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Global economy hit by stagflation fears: Households face soaring costs


Global economy gripped by fresh stagflation fears: Households face soaring living costs as recovery stalls


The spectre of stagflation is stalking the global economy as growth slows and the cost of living soars.

Prices of commodities from nickel to wheat are all on the rise due to sanctions slapped on Russia by the West in an attempt to end Vladimir Putin’s bloody rampage in Ukraine.

Stagflation – where an economy stagnates, but inflation is rife – is considered a disaster for governments and households.

Prices of commodities from nickel to wheat are all on the rise due to sanctions slapped on Russia by the West in an attempt to end Vladimir Putin’s bloody rampage in Ukraine

It usually means that while prices rise, wages remain flat, forcing families to cut their spending and even pushing low-income households into poverty.

Businesses, meanwhile, see their costs climb, but the lower level of activity in the economy means there is little they can do to meet these expenses. Now economists are becoming increasingly worried that stagflation could become a reality.

Britain’s FTSE 100 index has fallen 7.2 per cent so far this year.

America’s S&P 500 is down by 13 per cent since the turn of the year, as the tech giants which make up so much of the US stock market have taken a beating.

And the Shanghai Composite index, which contains China’s biggest companies, has slumped 9.3 per cent since the turn of 2022.

‘Stagflation is the fear stalking the markets right now and the longer the war rages, the more likely this scenario becomes,’ said AJ Bell’s investment director Russ Mould.

According to the Centre for Business and Economic Research (CEBR), the harm could be drastic. 

It has cut its growth forecasts for the UK for this year from 4.2 per cent to 1.9 per cent, costing the economy £51.4billion. Next year, another £42.5billion will be shaved off as output flatlines.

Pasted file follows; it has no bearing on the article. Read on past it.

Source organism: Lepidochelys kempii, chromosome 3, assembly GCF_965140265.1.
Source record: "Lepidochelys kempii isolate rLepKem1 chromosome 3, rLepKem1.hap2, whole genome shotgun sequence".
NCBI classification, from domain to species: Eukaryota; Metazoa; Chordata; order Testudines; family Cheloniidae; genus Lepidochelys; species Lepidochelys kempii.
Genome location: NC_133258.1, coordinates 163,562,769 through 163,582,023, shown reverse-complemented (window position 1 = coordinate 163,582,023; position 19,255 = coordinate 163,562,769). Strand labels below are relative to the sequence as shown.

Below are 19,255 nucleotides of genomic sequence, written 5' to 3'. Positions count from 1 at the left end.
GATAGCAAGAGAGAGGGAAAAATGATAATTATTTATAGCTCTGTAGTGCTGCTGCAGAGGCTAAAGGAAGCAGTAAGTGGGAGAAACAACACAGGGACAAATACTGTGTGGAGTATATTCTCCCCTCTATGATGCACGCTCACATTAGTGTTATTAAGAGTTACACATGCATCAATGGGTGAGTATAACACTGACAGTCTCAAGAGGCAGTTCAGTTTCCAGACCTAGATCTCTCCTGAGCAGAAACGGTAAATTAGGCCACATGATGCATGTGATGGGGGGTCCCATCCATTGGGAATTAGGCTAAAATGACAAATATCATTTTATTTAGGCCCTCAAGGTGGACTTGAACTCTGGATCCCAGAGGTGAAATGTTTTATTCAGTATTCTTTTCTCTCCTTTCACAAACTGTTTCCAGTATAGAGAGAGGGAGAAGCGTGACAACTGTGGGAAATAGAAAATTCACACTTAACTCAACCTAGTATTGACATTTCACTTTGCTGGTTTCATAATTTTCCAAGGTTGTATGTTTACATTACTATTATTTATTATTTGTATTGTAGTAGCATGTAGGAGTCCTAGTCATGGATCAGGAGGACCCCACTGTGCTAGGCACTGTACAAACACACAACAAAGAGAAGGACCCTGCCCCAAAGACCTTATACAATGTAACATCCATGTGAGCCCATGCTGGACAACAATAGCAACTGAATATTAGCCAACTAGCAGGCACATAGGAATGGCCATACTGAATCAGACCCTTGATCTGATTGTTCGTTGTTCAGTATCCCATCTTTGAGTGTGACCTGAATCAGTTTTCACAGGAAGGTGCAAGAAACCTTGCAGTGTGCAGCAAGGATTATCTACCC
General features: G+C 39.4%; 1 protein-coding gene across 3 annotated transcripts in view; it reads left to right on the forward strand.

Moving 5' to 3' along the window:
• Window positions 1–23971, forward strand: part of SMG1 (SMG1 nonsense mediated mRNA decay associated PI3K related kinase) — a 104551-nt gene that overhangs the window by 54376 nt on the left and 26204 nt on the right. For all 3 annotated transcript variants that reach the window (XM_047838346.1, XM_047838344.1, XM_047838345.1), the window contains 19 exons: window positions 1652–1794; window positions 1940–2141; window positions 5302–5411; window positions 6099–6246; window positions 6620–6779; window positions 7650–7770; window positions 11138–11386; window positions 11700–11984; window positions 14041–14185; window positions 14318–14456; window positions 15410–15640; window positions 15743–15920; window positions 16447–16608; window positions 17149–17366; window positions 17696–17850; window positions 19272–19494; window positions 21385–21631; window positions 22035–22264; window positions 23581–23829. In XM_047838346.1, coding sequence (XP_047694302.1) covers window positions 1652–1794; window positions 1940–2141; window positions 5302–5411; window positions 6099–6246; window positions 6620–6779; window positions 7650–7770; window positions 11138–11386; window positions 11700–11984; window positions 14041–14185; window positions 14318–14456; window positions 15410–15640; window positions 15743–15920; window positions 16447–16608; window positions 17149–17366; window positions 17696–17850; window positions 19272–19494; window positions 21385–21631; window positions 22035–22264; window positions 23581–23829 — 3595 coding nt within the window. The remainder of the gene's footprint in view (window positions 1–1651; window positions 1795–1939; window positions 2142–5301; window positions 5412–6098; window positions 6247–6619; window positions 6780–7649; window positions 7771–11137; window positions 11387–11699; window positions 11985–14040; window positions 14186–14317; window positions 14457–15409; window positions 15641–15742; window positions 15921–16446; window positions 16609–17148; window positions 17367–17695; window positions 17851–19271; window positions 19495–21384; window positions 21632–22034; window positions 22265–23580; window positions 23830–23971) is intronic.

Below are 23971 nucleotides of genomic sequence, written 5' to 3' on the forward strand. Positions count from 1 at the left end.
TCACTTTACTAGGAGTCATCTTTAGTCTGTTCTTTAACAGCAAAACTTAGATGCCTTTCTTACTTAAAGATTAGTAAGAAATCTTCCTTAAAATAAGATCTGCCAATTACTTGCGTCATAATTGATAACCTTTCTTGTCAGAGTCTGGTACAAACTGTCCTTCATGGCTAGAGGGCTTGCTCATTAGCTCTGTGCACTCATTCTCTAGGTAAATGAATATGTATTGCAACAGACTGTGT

The CEBR is also warning that the economy will tumble into recession with three consecutive quarters of contraction expected in 2023. 

Inflation could hit a 40-year high of 8.7 per cent, the CEBR warned, and instead of falling back towards the Bank of England’s 2 per cent target later this year it is likely to stay around 7 per cent until early 2023. 

The effect on households would be devastating. Many are already feeling the pain, as inflation hit a 30-year high of 5.5 per cent in January, with those on low incomes edging even closer towards the breadline.

Others forecasts are less pessimistic. Thomas Pugh, an economist at accountancy firm RSM, thinks the UK will still grow by 3.5 per cent this year.

But industrial users of gas and electricity – such as steel manufacturers and factories – may opt to temporarily shut down rather than pay the sky-high prices for their energy, he said. 

This could threaten thousands of jobs and lead to more shortages of items from metals to computer chips.

Neil Shearing, chief economist at Capital Economics, said 2022 could be a painful year for Britons even if growth doesn’t technically grind to a standstill.

‘But growth is going to be lower. There will be a squeeze on real incomes and inflation will be higher, so it will feel like stagflation. People won’t feel like things are good.’

The events in Ukraine will have caused a headache for policymakers at the Bank of England, who are due to make their latest decision on interest rates next week. Soaring inflation increases the need that they will have to hike rates, in an effort to encourage households and businesses to save rather than spend and bring down prices.

But this could threaten the economic recovery even more, causing firms to hold back on investment and households to hoard their money.

Whatever the decision on Threadneedle Street, Britons face a turbulent few months.

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